The GDPR sets strict rules for websites. In order for the cookie consent to be legally compliant , it is advisable to use a consent management provider (CMP) . A CMP is a tool that takes over the provision of the cookie content banner. Any company that wants to reach users in the European Union or internationally must have a consent management tool. There are currently many different consent solutions that include both paid and free tools. The advantage of a paid consent management tool is that it offers more options than a free CMP. This includes, for example, consent banners in several languages , which can be adapted if desired. The design also plays an important role, because the banner should match the rest of the website. As a rule, it makes sense to use a paid solution, as otherwise no additional services can be activated. Anyone who operates an app in addition to the website is also confronted with the EU directive here. This is why some consent management providers now also offer software development kits (SDKs) for apps. SDKs allow consent management to be integrated into native apps.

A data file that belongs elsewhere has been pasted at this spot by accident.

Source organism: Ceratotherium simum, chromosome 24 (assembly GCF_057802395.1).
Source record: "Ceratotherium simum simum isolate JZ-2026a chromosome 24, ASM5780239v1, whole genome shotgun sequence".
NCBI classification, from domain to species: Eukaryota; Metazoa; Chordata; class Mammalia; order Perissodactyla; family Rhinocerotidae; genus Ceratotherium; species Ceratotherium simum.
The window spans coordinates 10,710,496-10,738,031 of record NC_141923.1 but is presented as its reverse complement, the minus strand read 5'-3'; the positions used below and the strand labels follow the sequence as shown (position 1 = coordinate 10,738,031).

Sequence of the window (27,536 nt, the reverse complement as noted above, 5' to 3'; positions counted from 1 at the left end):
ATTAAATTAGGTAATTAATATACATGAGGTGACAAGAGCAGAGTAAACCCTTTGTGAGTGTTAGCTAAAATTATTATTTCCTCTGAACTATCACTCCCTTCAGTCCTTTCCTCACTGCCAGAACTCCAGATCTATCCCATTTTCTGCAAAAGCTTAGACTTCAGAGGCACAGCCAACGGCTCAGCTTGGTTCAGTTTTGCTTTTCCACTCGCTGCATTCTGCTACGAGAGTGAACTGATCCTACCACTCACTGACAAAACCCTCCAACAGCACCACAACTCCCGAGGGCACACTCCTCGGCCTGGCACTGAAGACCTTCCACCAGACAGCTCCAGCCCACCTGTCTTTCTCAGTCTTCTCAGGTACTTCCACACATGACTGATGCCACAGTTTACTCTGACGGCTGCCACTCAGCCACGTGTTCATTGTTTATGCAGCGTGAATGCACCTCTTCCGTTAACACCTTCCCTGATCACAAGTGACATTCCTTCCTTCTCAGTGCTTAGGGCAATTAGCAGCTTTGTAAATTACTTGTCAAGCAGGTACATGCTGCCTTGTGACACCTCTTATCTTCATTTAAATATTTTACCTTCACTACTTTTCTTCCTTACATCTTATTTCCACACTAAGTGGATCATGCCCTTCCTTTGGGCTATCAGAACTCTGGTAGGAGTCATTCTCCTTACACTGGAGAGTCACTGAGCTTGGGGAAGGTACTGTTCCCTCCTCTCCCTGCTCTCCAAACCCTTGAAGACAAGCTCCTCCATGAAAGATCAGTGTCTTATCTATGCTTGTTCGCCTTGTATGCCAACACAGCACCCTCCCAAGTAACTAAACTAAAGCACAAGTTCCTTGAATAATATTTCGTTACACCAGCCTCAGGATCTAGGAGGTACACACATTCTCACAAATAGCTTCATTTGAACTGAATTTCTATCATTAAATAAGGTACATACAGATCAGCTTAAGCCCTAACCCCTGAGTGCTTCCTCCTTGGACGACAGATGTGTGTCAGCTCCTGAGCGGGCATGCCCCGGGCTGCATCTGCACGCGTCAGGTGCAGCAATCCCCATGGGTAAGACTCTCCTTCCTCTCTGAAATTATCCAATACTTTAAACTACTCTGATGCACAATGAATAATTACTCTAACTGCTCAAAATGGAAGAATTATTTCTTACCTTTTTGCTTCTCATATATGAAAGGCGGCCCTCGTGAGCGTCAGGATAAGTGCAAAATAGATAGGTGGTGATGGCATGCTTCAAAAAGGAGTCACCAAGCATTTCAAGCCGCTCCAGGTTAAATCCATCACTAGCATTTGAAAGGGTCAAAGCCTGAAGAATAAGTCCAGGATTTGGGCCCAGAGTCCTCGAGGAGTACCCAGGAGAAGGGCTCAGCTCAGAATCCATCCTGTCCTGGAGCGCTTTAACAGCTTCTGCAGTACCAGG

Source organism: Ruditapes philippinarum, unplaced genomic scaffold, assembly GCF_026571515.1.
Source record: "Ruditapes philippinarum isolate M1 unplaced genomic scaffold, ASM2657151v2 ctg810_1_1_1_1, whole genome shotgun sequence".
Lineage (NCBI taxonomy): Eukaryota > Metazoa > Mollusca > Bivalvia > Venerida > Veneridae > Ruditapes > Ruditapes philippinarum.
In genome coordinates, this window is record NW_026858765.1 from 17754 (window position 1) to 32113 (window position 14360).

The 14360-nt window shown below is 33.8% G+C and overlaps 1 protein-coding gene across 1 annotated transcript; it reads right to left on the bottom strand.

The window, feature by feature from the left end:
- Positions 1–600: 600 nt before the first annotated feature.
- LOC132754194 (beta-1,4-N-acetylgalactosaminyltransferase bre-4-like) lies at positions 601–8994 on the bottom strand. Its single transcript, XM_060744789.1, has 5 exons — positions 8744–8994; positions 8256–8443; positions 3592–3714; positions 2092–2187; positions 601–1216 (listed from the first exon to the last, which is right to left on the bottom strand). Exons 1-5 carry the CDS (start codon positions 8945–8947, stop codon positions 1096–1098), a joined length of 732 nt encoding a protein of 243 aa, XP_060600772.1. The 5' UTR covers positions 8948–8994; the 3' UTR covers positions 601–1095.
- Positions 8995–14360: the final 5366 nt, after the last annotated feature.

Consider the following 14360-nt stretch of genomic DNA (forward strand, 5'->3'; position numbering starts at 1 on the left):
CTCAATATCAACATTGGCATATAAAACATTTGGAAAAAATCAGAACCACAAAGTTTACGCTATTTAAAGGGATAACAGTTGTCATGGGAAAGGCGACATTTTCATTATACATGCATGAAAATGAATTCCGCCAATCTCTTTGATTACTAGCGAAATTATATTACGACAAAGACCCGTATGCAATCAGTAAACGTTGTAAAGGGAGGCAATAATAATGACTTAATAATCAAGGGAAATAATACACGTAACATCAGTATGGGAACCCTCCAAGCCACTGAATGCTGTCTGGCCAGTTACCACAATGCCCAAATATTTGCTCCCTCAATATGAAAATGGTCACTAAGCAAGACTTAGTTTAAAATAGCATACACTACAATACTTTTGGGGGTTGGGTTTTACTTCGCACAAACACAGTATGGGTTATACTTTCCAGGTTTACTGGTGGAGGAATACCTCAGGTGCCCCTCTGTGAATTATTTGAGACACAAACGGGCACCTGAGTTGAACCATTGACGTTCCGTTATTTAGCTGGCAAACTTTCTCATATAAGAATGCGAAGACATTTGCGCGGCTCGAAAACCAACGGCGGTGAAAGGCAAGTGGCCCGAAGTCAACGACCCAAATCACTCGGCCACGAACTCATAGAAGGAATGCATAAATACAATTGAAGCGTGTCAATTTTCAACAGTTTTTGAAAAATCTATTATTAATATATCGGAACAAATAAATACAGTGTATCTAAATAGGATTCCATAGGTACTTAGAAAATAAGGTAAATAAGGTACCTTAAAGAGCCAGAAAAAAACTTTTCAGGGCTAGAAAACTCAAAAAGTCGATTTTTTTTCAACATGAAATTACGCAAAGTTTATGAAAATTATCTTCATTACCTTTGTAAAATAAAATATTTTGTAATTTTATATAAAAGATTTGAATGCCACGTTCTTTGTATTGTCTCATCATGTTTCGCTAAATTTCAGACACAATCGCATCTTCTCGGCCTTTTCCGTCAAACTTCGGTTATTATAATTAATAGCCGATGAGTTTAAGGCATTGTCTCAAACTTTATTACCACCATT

Since the guidelines are still relatively new, there is a large lack of precedent and clear regulations. With a consent management tool, however, you as the operator of a website are on the safe side. Consent management tools are easy to use and can be easily integrated into websites. So you know that obtaining cookie consent is legally compliant and that the users of your website are in the best of hands.

Conclusion

Finally there is clarity! What is so easy to say is the result of a long process of judicial decisions and technical implementation on websites. What information users are willing to pass on is solely the sovereignty of the website visitor. That’s good. What is forwarded to information for external providers beyond the technically necessary cookies remains transparent from the start. Appropriate cookie content solutions pave the way for this clarity for all pages. In the jungle of national and international regulations and laws, these banners translate legal requirements into usability and clarity.